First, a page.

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Saturday, 21 January 2012

32. Proper Methodology

If you follow me on twitter you might have heard me moaning about people who use the word methodology when what they really mean is method.  You probably think this is just some grumpy middle aged bloke being pedantic and, well, you are probably right.

Anyhow, I do wonder whether 'proper' methodology has something to offer for council decision making.  Before I explain what that might be, here is my go at defining methodology - forgive me if you already know this stuff - you can skip to the last bit. 

Methodology in Research

In broad terms methodology refers to the consideration of methods (survey, focus group, participant observation etc etc) and is a word normally found in the context of research.  Specifically it tends to refer to a discussion of why certain methods were chosen over others. If you have ever produced a dissertation for a course you will probably have written a methodology section (you know, that bit about quantitative and qualitative methods – you probably wrote it last).

A methodological discussion in the context of research would normally include:
  • The aim / purpose of the research
  • Your philosophical assumptions – such as how you view the nature of reality (ontology), how you think things can be known (epistemology
  • The different methods available
  • The resources available to undertake the research and any other practical limitations
  • Ethical considerations – if your research involves children, for example.
  • The characteristics of the group, people or things being researched –researching an elite is different to researching the public for example
Having taken all these factors into account the researcher can then justify the choice of research method and how set out how the research will proceed.  A clearly stated methodology provides transparency and supports rigour.  By setting out your choices it is possible for others to challenge poor decisions and see if your reasoning is consistent.  This point about consistency is why it is important to set out your philosophical assumptions even if these things may seem ‘academic’ and are ultimately difficult to prove one way or the other. 

A Proper Public Service Methodology

Boiling it right down, methodology is simply an aspect of decision making and this is why I think it can be applied in the public sector which is, after all, constantly considering methods.  If you think about it, many of the questions that go to local government cabinet and council meetings are about choosing methods e.g. ‘which method should we use to deliver this service?’ or ‘which method should we use to achieve this policy aim?’.

Why not include a methodology section, similar to that used for research, in every report that considers this type of question?

I am not suggesting that every council report should spell out the author’s philosophical assumptions (although, why not!) but, while many factors are explained (aims, needs etc), there are some important assumptions that inform decision making that often go unstated such as:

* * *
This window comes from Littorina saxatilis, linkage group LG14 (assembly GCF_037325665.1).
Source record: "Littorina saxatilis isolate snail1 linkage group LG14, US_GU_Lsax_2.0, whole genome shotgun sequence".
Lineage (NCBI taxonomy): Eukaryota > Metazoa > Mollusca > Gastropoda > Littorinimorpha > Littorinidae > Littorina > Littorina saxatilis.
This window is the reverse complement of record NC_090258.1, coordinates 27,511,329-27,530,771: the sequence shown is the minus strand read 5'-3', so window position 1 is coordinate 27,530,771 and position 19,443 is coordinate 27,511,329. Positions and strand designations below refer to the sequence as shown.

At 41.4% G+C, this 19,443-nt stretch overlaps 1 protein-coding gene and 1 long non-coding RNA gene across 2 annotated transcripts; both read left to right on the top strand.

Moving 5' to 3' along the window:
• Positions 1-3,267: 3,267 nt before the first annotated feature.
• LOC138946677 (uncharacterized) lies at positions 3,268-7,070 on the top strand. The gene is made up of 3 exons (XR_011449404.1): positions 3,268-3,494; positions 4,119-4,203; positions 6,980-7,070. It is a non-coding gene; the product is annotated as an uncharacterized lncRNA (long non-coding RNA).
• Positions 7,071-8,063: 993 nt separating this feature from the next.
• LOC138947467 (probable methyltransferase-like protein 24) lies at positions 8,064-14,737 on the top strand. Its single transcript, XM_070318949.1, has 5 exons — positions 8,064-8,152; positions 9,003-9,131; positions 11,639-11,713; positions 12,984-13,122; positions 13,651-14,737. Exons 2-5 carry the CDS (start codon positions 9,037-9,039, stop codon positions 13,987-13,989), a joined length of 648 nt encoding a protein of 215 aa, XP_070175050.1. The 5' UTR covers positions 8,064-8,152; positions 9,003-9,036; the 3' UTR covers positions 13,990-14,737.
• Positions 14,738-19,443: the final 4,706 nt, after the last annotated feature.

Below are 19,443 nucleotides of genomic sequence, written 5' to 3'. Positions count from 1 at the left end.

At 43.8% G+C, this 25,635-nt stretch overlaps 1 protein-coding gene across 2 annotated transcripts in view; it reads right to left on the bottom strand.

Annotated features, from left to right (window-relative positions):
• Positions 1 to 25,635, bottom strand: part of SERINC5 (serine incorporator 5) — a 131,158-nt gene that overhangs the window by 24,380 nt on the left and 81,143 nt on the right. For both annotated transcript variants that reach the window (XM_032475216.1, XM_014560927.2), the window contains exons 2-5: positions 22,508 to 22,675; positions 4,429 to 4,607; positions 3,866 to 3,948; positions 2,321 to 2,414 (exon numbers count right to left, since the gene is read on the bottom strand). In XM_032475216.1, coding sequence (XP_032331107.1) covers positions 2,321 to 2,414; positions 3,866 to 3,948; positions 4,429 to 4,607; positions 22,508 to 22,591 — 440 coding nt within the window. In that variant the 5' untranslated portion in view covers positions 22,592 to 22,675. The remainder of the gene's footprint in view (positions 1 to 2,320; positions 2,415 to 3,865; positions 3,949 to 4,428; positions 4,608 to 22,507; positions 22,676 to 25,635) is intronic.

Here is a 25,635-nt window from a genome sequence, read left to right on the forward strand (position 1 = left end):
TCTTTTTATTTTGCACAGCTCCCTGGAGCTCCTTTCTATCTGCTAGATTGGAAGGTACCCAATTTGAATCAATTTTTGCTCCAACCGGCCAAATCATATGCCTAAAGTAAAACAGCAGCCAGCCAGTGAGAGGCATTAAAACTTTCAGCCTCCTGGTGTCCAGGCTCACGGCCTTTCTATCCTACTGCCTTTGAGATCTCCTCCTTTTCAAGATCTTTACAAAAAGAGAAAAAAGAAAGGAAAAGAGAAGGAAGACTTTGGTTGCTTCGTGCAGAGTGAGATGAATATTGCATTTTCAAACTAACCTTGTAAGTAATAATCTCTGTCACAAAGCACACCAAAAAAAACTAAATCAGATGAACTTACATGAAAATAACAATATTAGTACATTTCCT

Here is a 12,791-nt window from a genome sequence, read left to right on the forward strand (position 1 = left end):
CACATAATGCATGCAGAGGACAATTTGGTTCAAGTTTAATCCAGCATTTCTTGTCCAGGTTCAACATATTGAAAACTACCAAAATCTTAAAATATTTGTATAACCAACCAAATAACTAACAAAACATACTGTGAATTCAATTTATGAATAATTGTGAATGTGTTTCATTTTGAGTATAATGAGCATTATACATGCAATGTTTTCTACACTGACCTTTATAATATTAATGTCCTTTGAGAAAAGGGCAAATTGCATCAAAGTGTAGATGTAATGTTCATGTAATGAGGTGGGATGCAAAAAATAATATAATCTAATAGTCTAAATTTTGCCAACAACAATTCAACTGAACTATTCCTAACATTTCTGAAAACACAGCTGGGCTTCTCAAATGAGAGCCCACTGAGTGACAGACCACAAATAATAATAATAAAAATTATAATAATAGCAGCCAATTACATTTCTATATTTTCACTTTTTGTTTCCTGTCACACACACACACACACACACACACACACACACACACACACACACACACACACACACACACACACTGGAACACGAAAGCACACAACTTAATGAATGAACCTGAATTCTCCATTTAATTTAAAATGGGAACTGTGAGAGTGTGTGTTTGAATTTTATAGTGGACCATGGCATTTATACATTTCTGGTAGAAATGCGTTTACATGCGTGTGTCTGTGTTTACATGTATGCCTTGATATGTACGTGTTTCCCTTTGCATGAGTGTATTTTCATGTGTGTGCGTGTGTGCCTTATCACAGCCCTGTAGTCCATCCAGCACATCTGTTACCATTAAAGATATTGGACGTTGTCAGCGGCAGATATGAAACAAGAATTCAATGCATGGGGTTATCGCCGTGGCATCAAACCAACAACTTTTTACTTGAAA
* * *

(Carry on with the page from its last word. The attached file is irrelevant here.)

• Assumptions about human nature and how people will behave
  • Assumptions about what people want
  • Assumptions about staff behaviours, capabilities etc
  • Ethical assumptions
Exactly how this might happen in practice might need some further working out but I hope you get the gist.

Let me give the example of sickness absence policy to show what I mean.

Essentially there are two views of human nature / behaviour that can underpin this policy each having very different implications for the methods that get used.  One is to assume that people want take advantage of the organisation and ‘pull a sickie’ given the opportunity.  This assumption lead to policies such as increased monitoring by managers and use of disciplinary procedures.  The alternative is to assume that sickness is genuine and that employees want to be in work.  This assumption leads to investment in occupational therapy, stress counselling and the like.  A third option is to assume that both types of behaviours exist and this implies that both strategies need to be used but is this really possible?  Does one set of strategies cancel out the benefits of the other?  To be honest I don’t know but if these assumptions were set out clearly then the implications could be tested and debated.  

So, by introducing proper methodology into council decision making we should get a more transparent, rigorous and ultimately effective process.

It's the democratic equivilent of showing the working out.

And, if I have used the term methodology incorrectly – please feel free to tweet me :)

Photo credit (presentation): http://www.flickr.com/photos/fumi/2740537902/in/photostream/
Photo credit (blackboard):  http://www.flickr.com/photos/gianpierre_soto/5505213117/

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